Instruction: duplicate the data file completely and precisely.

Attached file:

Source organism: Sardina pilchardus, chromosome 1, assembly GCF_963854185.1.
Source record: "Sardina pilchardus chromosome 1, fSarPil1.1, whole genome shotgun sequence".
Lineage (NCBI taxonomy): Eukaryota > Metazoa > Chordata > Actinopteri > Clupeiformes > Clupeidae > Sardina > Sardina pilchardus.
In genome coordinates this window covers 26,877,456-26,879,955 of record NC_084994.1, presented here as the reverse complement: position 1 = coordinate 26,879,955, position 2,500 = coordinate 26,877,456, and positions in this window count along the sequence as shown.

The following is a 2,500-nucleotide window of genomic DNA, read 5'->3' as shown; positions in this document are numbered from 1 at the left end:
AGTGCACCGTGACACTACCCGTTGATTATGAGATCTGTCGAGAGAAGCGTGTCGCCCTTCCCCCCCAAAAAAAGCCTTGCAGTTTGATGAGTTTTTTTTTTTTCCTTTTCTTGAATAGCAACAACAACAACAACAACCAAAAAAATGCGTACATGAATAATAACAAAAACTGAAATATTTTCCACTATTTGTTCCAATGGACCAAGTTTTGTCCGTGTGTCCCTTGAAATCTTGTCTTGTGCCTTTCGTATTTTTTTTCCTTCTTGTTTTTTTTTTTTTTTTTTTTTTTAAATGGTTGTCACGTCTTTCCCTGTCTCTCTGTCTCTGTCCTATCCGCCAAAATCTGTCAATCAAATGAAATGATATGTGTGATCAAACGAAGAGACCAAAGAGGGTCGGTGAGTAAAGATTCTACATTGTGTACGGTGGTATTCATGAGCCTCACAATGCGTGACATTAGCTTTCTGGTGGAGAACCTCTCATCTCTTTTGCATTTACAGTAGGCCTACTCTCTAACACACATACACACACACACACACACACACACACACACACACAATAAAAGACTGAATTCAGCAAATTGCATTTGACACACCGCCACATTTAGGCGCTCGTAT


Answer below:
Source organism: Sardina pilchardus, chromosome 1, assembly GCF_963854185.1.
Source record: "Sardina pilchardus chromosome 1, fSarPil1.1, whole genome shotgun sequence".
Lineage (NCBI taxonomy): Eukaryota > Metazoa > Chordata > Actinopteri > Clupeiformes > Clupeidae > Sardina > Sardina pilchardus.
In genome coordinates this window covers 26,877,456-26,879,955 of record NC_084994.1, presented here as the reverse complement: position 1 = coordinate 26,879,955, position 2,500 = coordinate 26,877,456, and positions in this window count along the sequence as shown.

The following is a 2,500-nucleotide window of genomic DNA, read 5'->3' as shown; positions in this document are numbered from 1 at the left end:
AGTGCACCGTGACACTACCCGTTGATTATGAGATCTGTCGAGAGAAGCGTGTCGCCCTTCCCCCCCAAAAAAAGCCTTGCAGTTTGATGAGTTTTTTTTTTTTCCTTTTCTTGAATAGCAACAACAACAACAACAACCAAAAAAATGCGTACATGAATAATAACAAAAACTGAAATATTTTCCACTATTTGTTCCAATGGACCAAGTTTTGTCCGTGTGTCCCTTGAAATCTTGTCTTGTGCCTTTCGTATTTTTTTTCCTTCTTGTTTTTTTTTTTTTTTTTTTTTTTAAATGGTTGTCACGTCTTTCCCTGTCTCTCTGTCTCTGTCCTATCCGCCAAAATCTGTCAATCAAATGAAATGATATGTGTGATCAAACGAAGAGACCAAAGAGGGTCGGTGAGTAAAGATTCTACATTGTGTACGGTGGTATTCATGAGCCTCACAATGCGTGACATTAGCTTTCTGGTGGAGAACCTCTCATCTCTTTTGCATTTACAGTAGGCCTACTCTCTAACACACATACACACACACACACACACACACACACACACACACAATAAAAGACTGAATTCAGCAAATTGCATTTGACACACCGCCACATTTAGGCGCTCGTAT